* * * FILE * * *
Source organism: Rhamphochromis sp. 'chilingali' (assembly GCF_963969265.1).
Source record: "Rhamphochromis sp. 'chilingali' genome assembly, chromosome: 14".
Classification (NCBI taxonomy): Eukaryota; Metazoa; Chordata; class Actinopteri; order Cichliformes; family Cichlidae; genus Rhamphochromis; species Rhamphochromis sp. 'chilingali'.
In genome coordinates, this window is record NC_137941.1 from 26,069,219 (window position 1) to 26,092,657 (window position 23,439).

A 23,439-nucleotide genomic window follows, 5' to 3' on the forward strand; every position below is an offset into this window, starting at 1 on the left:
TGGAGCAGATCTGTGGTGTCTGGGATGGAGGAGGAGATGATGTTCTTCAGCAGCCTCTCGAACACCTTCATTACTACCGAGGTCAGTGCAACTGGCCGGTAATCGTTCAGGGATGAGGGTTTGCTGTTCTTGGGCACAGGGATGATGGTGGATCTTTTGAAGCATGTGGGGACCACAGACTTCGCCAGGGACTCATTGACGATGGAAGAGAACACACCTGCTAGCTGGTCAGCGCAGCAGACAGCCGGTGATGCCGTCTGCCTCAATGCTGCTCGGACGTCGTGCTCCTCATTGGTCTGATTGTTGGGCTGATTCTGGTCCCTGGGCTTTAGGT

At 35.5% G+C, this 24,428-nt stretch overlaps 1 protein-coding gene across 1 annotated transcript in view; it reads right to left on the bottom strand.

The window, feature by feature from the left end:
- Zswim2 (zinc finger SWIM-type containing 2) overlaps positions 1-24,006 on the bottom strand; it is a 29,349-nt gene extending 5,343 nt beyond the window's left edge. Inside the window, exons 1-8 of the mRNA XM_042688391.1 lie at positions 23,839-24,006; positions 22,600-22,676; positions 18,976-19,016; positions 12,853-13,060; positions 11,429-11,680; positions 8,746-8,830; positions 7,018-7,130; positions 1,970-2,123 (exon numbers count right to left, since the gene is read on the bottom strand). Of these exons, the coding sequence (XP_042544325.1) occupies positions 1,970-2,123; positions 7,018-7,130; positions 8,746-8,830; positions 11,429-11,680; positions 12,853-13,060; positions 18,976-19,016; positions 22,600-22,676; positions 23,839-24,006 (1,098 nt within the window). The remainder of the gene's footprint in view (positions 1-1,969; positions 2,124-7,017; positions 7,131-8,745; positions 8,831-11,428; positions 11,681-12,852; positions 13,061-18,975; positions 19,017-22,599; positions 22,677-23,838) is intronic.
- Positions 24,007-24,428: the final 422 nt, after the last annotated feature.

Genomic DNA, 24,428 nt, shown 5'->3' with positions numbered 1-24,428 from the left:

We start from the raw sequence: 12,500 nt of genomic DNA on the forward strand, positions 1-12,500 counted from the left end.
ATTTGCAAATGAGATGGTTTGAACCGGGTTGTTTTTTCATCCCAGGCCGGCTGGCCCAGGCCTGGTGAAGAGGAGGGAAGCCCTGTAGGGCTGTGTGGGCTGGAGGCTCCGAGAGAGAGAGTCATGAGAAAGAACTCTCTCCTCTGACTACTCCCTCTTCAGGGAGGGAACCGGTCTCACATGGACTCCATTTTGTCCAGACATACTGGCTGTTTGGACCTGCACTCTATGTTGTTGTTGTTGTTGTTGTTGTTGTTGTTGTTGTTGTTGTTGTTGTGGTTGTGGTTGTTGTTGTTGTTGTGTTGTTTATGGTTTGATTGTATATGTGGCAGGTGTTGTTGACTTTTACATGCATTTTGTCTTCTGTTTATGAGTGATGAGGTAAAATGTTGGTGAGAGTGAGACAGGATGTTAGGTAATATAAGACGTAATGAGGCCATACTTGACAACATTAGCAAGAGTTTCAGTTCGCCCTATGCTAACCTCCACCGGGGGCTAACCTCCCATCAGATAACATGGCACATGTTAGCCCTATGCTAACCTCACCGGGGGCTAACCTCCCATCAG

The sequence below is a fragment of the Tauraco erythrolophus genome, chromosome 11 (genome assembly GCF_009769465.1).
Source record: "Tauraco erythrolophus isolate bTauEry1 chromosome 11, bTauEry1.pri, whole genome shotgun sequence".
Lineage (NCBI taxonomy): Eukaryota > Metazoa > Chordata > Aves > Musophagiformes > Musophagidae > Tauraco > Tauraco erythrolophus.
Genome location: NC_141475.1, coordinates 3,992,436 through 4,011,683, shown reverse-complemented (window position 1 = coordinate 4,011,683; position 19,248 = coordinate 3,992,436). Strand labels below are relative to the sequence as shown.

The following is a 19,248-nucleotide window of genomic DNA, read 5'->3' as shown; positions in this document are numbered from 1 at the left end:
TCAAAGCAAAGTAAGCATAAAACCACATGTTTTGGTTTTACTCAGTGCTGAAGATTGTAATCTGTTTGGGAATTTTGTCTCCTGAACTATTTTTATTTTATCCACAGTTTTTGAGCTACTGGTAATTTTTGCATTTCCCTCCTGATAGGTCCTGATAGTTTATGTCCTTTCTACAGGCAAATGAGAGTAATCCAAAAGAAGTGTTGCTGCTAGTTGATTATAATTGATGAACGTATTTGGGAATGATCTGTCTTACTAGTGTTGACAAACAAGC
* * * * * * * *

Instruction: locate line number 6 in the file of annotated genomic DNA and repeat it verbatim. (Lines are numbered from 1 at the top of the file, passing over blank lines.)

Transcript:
TGGAGCAGATCTGTGGTGTCTGGGATGGAGGAGGAGATGATGTTCTTCAGCAGCCTCTCGAACACCTTCATTACTACCGAGGTCAGTGCAACTGGCCGGTAATCGTTCAGGGATGAGGGTTTGCTGTTCTTGGGCACAGGGATGATGGTGGATCTTTTGAAGCATGTGGGGACCACAGACTTCGCCAGGGACTCATTGACGATGGAAGAGAACACACCTGCTAGCTGGTCAGCGCAGCAGACAGCCGGTGATGCCGTCTGCCTCAATGCTGCTCGGACGTCGTGCTCCTCATTGGTCTGATTGTTGGGCTGATTCTGGTCCCTGGGCTTTAGGT